Diabetes is extremely common, but also very misunderstood. We separate fact from fiction.
Myth: Diabetes isn’t a serious disease.
Fact: Diabetes is always serious. In fact, it's one of the major causes of death in South Africa. If left untreated or not well managed, the high levels of blood glucose can damage the nerves and blood vessels in the body, and lead to life-threatening complications. These include heart disease, kidney disease, blindness, amputation, and erectile dysfunction. The good news is that these complications can be delayed and even prevented with medication and lifestyle changes.
Myth: Too much sugar causes diabetes.
Fact: Sugar is NOT a direct cause of diabetes. But because it's high in calories, excessive amounts may lead to weight gain. Being overweight is a risk factor for diabetes. An unhealthy diet isn’t the only factor, though. A lack of exercise and a sedentary lifestyle can also cause weight gain and up your risk for diabetes.
Myth: Only fat people get diabetes.
Fact: Even though it's a risk factor, being overweight or obese doesn't mean that you will develop diabetes. Family history, ethnicity, and age also play a role. Many overweight people never develop diabetes, and many people with the disease are of a normal weight or even underweight.
Myth: Diabetics need to follow a special diet.
Fact: Many people believe that diabetics have to follow a tasteless and boring diet. This isn't true. Diabetics benefit from the same basic guidelines of a healthy diet as non-diabetics. Meals should be based on lean protein, wholegrains, lots of fruits and vegetables, and healthy fats. Avoid saturated and trans fats, and refined sugar. There is also no need to eat special diabetic foods. These foods generally offer no special benefit and can still raise blood sugar levels. They're also very expensive and may cause side effects like diarrhoea.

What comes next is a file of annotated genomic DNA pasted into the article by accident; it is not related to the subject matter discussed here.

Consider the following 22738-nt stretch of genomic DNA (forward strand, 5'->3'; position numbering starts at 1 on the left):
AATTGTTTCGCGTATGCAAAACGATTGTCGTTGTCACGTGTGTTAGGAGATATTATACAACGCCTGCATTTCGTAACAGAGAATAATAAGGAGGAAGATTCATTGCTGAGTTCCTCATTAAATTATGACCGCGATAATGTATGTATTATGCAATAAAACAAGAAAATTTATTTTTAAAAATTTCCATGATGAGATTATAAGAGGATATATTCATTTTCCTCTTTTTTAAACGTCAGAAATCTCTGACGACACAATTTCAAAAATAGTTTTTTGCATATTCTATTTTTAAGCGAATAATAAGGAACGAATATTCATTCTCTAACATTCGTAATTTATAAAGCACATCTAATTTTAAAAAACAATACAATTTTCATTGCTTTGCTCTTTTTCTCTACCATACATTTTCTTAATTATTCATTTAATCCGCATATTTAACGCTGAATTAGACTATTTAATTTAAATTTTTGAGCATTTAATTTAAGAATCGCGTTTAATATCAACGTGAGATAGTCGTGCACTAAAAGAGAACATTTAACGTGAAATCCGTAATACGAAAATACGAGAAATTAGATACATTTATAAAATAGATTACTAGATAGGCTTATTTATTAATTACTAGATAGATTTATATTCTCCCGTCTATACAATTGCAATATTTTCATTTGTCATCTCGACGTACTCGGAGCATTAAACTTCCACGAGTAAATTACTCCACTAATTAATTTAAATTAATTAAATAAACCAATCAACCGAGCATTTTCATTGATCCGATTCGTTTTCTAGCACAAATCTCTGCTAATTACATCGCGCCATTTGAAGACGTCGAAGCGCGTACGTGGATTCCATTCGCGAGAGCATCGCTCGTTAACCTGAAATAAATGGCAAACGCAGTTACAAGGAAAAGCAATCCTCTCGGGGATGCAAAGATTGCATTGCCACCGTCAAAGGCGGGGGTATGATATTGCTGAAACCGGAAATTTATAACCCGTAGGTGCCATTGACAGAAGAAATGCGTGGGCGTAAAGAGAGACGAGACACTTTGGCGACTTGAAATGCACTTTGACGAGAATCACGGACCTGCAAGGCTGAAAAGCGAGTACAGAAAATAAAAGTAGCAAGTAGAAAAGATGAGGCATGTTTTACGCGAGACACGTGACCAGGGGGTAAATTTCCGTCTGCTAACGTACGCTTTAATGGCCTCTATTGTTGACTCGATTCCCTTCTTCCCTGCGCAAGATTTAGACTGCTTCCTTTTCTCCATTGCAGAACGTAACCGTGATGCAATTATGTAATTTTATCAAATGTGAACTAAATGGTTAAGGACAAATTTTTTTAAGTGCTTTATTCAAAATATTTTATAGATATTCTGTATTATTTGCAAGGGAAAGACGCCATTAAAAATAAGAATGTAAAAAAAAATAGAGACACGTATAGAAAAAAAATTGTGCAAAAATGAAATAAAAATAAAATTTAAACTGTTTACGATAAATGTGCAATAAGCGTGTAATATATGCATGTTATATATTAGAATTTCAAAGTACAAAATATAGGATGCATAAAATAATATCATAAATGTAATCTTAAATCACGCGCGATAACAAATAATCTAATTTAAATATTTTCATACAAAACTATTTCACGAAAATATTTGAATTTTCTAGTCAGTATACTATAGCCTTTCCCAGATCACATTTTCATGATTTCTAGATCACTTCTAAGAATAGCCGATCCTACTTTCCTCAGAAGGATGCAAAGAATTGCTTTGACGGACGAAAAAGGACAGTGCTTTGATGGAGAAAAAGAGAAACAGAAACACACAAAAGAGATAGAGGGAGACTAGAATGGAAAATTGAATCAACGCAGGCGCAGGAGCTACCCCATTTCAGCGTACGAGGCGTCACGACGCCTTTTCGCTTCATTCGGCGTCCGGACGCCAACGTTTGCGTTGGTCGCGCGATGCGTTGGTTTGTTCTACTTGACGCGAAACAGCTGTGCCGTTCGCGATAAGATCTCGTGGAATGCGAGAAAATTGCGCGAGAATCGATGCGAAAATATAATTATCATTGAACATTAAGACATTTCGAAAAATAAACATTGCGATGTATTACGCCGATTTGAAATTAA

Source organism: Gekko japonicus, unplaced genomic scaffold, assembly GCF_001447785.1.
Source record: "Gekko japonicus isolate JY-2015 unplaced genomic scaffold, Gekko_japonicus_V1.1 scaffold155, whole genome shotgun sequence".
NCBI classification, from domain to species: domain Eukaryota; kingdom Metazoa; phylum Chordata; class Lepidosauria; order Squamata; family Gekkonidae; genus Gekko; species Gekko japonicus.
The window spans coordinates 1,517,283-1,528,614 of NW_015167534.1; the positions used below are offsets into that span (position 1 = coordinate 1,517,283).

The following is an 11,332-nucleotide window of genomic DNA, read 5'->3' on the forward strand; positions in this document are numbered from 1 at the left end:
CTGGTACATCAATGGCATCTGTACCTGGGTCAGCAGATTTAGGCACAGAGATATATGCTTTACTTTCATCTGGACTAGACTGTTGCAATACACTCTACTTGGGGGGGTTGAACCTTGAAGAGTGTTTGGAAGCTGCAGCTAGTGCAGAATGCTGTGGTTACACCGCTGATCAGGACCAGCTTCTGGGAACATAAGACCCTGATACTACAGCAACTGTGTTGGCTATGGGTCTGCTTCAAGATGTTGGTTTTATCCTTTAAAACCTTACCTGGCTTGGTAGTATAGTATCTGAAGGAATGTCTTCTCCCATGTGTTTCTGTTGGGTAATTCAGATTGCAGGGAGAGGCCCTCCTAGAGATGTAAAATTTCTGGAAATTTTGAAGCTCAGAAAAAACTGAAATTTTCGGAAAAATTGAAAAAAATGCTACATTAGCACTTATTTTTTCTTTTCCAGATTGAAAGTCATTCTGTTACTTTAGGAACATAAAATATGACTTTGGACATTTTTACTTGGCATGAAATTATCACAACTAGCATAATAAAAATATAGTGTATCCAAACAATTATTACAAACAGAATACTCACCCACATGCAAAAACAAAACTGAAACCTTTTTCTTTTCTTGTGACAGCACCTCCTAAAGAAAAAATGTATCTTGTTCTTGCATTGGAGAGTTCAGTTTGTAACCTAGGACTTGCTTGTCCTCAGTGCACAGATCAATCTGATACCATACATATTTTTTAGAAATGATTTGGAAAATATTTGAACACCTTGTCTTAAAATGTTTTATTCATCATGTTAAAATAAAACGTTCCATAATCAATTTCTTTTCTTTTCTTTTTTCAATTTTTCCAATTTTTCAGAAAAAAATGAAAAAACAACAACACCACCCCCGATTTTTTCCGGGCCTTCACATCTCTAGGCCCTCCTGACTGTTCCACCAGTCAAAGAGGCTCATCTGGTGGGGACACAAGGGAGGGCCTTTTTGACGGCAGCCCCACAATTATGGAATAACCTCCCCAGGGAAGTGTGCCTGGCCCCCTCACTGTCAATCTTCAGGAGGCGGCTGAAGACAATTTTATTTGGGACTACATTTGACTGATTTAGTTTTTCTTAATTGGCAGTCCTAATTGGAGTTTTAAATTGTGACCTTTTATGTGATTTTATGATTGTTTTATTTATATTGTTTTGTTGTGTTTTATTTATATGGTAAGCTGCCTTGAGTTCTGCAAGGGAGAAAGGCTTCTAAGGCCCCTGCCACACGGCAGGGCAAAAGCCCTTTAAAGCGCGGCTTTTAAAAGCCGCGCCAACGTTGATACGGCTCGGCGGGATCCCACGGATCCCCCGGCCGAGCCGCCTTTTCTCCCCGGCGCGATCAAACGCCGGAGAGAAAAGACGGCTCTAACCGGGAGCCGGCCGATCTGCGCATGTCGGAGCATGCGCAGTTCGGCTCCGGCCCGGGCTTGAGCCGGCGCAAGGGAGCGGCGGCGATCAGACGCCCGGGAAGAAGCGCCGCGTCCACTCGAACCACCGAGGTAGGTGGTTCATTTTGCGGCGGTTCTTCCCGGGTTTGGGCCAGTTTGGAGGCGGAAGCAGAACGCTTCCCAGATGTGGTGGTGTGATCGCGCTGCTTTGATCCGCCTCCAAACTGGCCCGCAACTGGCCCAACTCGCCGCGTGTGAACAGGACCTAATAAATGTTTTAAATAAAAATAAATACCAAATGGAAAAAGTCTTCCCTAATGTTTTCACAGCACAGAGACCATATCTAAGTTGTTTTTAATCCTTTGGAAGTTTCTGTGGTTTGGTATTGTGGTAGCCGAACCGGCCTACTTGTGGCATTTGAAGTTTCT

Myth: If you have diabetes, you can’t eat carbs.
Fact: Carbs are not the enemy. On the contrary, they're your main source of fuel and your body needs them to function at its best. As they have the greatest effect on blood sugar levels, the type of carbohydrate you eat is important – whether you have diabetes or not. Wholegrains, fruits and vegetables are good sources of carbohydrates as they're digested slowly, which ensures steady blood sugar levels and sustained energy. Refined carbohydrates like white bread, pasta and rice should be limited as they're digested quickly and can cause a spike in blood sugar levels followed by a crash. It's also important to eat the right amount of carbs at meal times. “Most of us consume far too many carbs, which can contribute to weight gain and obesity,” says Margot McCumisky, National Manager of Diabetes South Africa. “No more than one quarter of your plate should be your total carbs per meal.”